REST API best practice: One Database call per Route

- By Avi Cavale

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Shippable has been on a roll for the last 8 months. We scaled our team by 3X, had the best-ever release of our continuous integration and delivery platform on February 29, and we’ve continued launching 10+ features every month since then. 

As we scaled our development team, every new developer joined us with preconceived ideas about how software is developed. Unfortunately, software development is pretty inefficient at most places, and this is one of the main reasons we started Shippable. We at Shippable do things differently. We focus on shipping code faster and faster, and we hold some principles very close to our heart. 

One of our strongest beliefs is in pure REST APIs. This means we follow the cardinal rule: thou shalt not make multiple calls to DB objects from inside a single RESTable route. So when any new developer joins our team, his first question is : Why do we call our API from within our API?

This question makes perfect sense. Our API has a connector to the Database and we use Object-Relational Mapping (ORM) to access data with methods like find, findById etc. Consider this example: I want to get all Projects that an Account has access to. However, keys for the project should not be returned unless the Account is an Owner of that Subscription. The route will be as follows:

/accounts/123/projects

where 123 is the accountId.

When this route is called, we first get a list of Projects using a simple call to the Database: projects.findAll({accountId:123}). This will return all projects the account has access to, irrespective of whether the account is an owner. The question is, how do we find all projects for which the account is an owner, so that we can remove keys? Should we:

1. Make another call to the database to check if it is an owner: accounts.findById({id:123})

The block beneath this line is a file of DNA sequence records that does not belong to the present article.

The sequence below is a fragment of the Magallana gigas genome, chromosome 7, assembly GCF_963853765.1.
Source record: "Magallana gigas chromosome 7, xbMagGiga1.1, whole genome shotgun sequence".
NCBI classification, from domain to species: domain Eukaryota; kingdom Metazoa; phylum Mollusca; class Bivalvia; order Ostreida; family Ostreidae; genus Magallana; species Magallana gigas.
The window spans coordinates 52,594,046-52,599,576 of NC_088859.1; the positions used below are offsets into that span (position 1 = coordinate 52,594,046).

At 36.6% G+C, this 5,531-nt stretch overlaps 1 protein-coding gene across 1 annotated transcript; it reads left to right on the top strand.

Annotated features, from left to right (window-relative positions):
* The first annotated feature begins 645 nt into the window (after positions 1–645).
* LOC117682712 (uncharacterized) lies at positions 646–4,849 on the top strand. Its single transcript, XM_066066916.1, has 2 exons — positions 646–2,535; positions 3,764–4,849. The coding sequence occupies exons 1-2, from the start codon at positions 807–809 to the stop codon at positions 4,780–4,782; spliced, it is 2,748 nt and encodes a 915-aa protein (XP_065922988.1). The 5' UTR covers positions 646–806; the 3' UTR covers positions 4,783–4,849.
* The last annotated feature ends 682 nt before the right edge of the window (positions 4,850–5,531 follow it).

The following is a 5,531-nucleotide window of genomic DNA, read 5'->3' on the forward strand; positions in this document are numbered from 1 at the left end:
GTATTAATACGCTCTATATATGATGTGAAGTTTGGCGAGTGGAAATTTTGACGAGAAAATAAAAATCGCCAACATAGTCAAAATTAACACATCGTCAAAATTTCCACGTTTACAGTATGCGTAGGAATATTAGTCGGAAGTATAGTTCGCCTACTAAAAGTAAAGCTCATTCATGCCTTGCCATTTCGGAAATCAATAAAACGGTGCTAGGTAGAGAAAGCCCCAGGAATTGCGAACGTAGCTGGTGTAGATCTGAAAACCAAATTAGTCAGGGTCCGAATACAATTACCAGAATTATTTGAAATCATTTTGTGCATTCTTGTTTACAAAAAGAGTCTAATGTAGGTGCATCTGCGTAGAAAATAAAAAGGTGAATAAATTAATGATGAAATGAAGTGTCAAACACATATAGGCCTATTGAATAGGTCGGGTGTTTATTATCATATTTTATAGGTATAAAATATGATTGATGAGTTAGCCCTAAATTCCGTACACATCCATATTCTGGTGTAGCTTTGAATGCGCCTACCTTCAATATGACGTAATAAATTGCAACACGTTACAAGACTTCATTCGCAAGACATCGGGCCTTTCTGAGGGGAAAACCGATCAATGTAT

2. Make an api call to /accounts/123

On the surface, the first option looks better. You can talk to the Database directly and have already made one call, so why not a second one? 

Of course, we chose the latter. And here's why.

The first reason is that I am a REST nazi. I believe that making multiple calls to get database objects inside a single RESTable route dilutes it. But that's a weak reason and similar to saying - Just cause. So lets try to get more concrete.

The REST of my reasons (pun intended) are:

API versioning: If there is only one place in the code where CRUD operations for a DB object are called, versioning of API becomes simpler. On the other hand, if each route makes multiple DB calls and the underlying object changes, you will need to go to multiple places and change code and versioning cannot be leveraged.   

Security: Any security rules (such as not returning keys if the Account is not an Owner) are enforced in one place as opposed to depending on developers to remember the rules each time they make database calls. This reduces the probability of introducing security bugs.

DB Indexing: You know exactly how the database is being queried since each object is only queried from one route. It is easier to figure out how to best index the database.

Load BalancingIf you make API calls in an async series call, load balancers distribute your get calls over multiple API nodes. This does not happen if database calls are made directly, though connection pooling will offset this disadvantage to some degree. 

Code reviews: Code reviews becomes simpler since for any route, you're only reviewing code and optimizing CRUD for one database object.

On-boarding for new developers: New developers can just call the API layer without worrying about underlying data structures. This makes them much more confident about making changes and starting to contribute.

I believe this approach provides better abstraction and allows us to innovate faster.

Some of you might say that the same thing can be achieved using call backs in node.js. While callbacks have some of the above advantages, they do not address all of them. Plus, not everyone uses Node.

Trust me. Go for the best and stay true to REST!

Topics: nodejs, tips, REST API, Workflows